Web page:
Senior Spotlight: Kellie Tran Turned Tea Love Into A Boba Business

Gonzaga senior, Kellie Tran, owner of Uoni Bubble Tea & Coffee.
In just seven months, Kellie Tran went from studying to becoming a business owner, turning her dream of having a quality boba shop near campus into a reality.
January 29, 2024
Sydney Fluker (β€˜24)

This story is part of our Senior Stories series, in which we highlight GU students throughout the year.

Name: Kellie Tran
Studies: Philosophy and Economics
Hometown: Spokane, Washington

In a whirlwind seven months, Kellie Tran (‘24) turned an abandoned VR arcade into a thriving boba shop just outside of Gonzaga’s campus.

“I don’t even know how we got here,” Tran says with a laugh. “Basically, I was just studying and then one day I wasn’t anymore.”

Uoni Bubble Tea & Coffee opened its doors in June and has been a popular choice for both GU students and locals. 

The name is a reference to its Korean honorific, "μ–Έλ‹ˆ," pronounced “unni,” which translates to “older sister.”

“I thought it was super fitting because ‘uoni’ in Korean means ‘older sister’ and I kind of consider myself to be an older sister in the general sense,” Tran says. “I wasn’t sold on it at first, but my boyfriend actually convinced me because he’s the one that came up with the logo, and it was just super cute.”

The idea came about in her first years at GU, as she longed for a quality boba shop closer to GU than Spokane Valley. So when Tran saw the abandoned space next to Ultimate Bagel in November 2021, she approached her parents with the idea to open the boba shop she always wanted.

Tran spent the spring of 2022 studying abroad at the University of Oxford in England, but kept the possibility of becoming a business owner in the back of her mind while abroad.

She buckled down on opening her shop last spring, taking the semester off from studies and delaying graduation to take on the role of contractor, graphic designer, interior decorator and whatever else she needed to be.

Her parents, though supporting her where they could, could not help Tran through the legal jargon of building permits, so she decided to approach the opening process as if it was a school project.

“I was basically treating it like submitting assignments to people on time,” Tran says. “It turned into this elaborate business school project, so I just researched until I could submit the documents for a building permit.”

In order to save money on a contractor, Tran, putting her lack of previous architectural experience aside, successfully created the three blueprints required to submit to the city by working with her plumber and electrician.

What she was most excited to do, though, was design the menu.

“I wanted fun boba,” Tran says. “That was my whole thing — I just like fun things. Boba is exciting, but sometimes it’s not exciting enough for me personally, so I knew I didn’t want to just have regular boba.”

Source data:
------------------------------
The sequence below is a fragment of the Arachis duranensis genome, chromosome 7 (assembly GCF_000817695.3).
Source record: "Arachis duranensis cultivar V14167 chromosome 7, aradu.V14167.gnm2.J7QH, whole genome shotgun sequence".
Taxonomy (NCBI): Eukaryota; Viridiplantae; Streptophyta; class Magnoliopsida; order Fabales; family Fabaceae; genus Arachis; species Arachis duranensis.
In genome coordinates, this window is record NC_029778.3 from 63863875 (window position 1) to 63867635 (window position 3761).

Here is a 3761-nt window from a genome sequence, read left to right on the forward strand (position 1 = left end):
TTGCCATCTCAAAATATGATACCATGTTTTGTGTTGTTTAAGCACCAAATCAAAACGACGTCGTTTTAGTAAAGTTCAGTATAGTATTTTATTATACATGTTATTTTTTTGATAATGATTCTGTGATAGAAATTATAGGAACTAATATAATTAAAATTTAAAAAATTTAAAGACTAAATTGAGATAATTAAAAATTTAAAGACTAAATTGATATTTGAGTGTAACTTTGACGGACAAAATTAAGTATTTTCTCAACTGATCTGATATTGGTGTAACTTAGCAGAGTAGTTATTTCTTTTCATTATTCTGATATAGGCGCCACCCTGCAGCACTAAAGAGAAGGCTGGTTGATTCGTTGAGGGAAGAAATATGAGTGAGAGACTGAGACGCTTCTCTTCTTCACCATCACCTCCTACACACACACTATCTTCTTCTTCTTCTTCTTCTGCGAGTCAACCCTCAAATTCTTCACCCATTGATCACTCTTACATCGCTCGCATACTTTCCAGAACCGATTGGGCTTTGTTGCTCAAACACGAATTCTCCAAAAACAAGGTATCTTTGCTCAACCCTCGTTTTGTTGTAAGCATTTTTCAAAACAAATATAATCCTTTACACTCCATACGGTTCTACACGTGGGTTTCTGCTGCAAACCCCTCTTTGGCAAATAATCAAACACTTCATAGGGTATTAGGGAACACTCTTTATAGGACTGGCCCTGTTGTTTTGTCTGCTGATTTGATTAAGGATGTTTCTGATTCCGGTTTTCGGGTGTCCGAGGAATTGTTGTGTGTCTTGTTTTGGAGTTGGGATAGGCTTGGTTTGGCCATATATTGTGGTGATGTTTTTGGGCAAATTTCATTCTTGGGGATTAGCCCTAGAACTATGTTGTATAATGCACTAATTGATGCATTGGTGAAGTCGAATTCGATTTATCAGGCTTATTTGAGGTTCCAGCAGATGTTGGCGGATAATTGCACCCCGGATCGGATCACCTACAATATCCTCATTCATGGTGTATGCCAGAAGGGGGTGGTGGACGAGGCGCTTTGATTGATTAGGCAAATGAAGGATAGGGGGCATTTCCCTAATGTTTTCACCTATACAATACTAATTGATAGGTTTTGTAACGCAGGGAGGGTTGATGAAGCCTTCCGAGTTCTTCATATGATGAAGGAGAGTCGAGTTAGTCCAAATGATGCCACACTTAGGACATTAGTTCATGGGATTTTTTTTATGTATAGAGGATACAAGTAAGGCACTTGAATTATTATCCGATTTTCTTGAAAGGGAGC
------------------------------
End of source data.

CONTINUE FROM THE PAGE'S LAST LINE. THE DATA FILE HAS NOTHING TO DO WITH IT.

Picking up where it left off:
Image of purple and yellow Uoni Bubble tea.
Uoni's colorful bubble tea

Her love of all things fun is reflected in the menu, which offers specialized drinks that go beyond the average milk tea boba they offer. Creations include drinks like Purple Moon, a lychee blue tea lemonade, and Rose Bellini, a peach rose sparkling lemonade with peach and strawberry boba. Uoni also offers taiyaki as a food option, a Japanese waffle-like fish-shaped pastry with filling.

“It’s a visual experience,” Tran says. “I like that it’s fun, it’s creative. It represents what I wanted it to be, for it to be an experience.”

Now back at school full-time, Tran is still finding the right balance between work, school and life. She focuses on giving herself grace and accepting failure when it happens to handle all that life as a business owner and student throws at her.

“Everybody moves at their own pace, and anything can change in an instant,” Tran says. “I just try to take it slow and make sure I’m OK mentally. Sometimes if it’s overwhelming or you find yourself unable to meet your own expectations, just lower them — it’s OK to.”

Tran is planning on graduating this spring with degrees in philosophy and economics, but will extend her timing if needed to better fit her career. She explored political science, English and journalism before settling on philosophy and economics, and previously planned to be a lawyer, even studying for the LSAT exam last summer.

“I’ve never really had a plan for what I wanted to do with my life,” Tran says. “I did have a fake plan [to be a lawyer], but deep down I knew I wouldn’t want to do that. The only thing I wanted to do was to be able to have flexibility in life.”

Though she plans to graduate come spring, Tran plans on being involved with Uoni for as long as she can.

“Although there’s things we’re learning every day and there’s always things I can do better, it’s been a great experience,” Tran says. “I think I’ve exceeded my own expectations, which is really nice to say when some days I’m just so overwhelmed I can’t see the progress that I have made.”

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